The CVRD is seeking funds for a new plan for the Cowichan River dike system. (File photo)

The CVRD is seeking funds for a new plan for the Cowichan River dike system. (File photo)

CVRD seeks grant for plan after new flood maps show potential problem areas

Maps adjusted for a climate change and sea-level rise scenario in the year 2100

More and better dikes, as well as higher bridges and roads, will likely be needed in the floodplains of the Cowichan and Koksilah rivers in the future as climate change intensifies, according to a report that was presented to the board of the Cowichan Valley Regional District.

Based on the information and updated flood maps provided by Northwest Hydraulic Consultants, the CVRD will apply for a federal grant on behalf of the district and its partners of up to $200,000 to support the development of an asset management plan for the Cowichan River dike system.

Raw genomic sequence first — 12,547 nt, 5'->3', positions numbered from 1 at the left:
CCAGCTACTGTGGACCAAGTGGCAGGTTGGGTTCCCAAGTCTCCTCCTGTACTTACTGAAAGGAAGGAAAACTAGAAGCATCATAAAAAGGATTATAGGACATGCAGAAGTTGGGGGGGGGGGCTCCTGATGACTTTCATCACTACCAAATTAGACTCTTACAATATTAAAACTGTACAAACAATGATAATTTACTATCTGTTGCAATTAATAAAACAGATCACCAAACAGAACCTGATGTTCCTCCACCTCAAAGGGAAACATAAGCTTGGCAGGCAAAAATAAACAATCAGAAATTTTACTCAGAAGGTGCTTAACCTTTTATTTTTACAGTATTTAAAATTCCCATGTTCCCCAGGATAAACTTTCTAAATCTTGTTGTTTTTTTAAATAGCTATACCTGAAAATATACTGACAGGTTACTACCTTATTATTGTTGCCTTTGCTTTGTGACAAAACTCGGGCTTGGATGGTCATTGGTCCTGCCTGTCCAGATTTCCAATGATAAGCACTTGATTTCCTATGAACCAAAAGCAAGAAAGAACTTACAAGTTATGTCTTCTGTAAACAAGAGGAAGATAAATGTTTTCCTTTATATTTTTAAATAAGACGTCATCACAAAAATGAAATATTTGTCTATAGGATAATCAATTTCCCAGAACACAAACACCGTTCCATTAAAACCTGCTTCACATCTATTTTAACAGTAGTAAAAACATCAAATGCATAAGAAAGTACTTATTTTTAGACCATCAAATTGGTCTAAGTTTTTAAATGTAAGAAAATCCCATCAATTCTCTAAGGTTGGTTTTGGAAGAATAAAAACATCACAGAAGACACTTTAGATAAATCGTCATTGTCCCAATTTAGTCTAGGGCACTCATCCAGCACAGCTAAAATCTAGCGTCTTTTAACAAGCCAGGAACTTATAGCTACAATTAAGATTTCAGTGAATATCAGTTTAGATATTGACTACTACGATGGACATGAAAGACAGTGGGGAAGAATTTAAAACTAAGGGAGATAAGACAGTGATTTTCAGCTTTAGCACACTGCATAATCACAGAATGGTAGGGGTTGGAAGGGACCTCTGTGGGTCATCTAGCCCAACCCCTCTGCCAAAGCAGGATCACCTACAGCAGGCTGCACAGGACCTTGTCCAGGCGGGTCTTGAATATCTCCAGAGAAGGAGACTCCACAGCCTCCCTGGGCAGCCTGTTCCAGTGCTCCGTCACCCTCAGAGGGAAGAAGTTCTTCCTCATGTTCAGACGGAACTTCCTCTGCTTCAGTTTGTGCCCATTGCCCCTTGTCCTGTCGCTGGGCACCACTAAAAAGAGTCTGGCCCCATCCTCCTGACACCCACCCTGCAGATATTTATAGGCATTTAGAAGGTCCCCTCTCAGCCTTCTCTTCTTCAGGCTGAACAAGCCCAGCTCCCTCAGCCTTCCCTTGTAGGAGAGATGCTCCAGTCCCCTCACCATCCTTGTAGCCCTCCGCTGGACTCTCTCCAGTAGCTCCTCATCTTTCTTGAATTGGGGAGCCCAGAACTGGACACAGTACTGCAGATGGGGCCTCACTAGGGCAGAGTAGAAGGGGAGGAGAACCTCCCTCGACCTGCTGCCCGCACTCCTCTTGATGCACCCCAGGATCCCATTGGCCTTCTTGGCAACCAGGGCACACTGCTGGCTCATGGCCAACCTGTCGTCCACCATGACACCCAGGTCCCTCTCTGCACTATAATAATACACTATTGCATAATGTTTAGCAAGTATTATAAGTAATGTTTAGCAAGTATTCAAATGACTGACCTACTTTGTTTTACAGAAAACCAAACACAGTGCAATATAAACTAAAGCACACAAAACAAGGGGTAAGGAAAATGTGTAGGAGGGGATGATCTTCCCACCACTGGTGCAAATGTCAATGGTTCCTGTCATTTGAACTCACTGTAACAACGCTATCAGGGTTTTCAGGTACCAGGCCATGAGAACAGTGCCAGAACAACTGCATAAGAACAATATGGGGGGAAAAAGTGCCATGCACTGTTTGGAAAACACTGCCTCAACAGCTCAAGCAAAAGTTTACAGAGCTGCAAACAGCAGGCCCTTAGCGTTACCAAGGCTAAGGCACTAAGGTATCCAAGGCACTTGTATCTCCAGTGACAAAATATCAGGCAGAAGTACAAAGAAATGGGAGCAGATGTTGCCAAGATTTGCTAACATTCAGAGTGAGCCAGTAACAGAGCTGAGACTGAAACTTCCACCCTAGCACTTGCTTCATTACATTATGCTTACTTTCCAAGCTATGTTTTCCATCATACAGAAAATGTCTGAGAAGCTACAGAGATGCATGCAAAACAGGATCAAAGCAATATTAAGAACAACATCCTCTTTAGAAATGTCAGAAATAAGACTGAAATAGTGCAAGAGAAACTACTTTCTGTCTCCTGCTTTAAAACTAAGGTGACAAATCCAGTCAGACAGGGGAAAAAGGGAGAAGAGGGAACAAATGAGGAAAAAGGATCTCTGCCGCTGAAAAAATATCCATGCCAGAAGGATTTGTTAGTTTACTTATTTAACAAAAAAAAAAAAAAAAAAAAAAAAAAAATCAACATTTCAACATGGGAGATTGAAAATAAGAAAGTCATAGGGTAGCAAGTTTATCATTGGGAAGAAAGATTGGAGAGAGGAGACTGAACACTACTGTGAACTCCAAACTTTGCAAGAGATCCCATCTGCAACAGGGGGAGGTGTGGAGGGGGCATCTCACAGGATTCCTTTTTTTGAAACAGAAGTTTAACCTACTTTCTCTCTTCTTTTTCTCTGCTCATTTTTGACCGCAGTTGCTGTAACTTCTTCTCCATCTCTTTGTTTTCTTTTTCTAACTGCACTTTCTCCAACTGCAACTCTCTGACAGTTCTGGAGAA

The CVRD’s board made the decision to apply for the funding from the Canadian Municipalities Municipal Management Program at its meeting on March 10.


The floodplain maps presented by the engineering company represent a designated 200-year flood adjusted for a climate change and sea-level rise scenario in the year 2100.

The Northwest Hydraulic Consultants’ report said the major flooding that took place last year on Feb. 1 in the Valley was a 30-year event and caused significant erosion and sedimentation along the north and south branch of the Cowichan River.

The report said it would be useful to re-survey the river to assess the risk of future channel instability in response to the flooding incident so that measures for restoring the channel could also be designed.


“The climate-change scenario represented in this study is more severe than in previous investigations, with the designated river discharges being up to 30 per cent higher than in previous flood mapping studies,” the report said.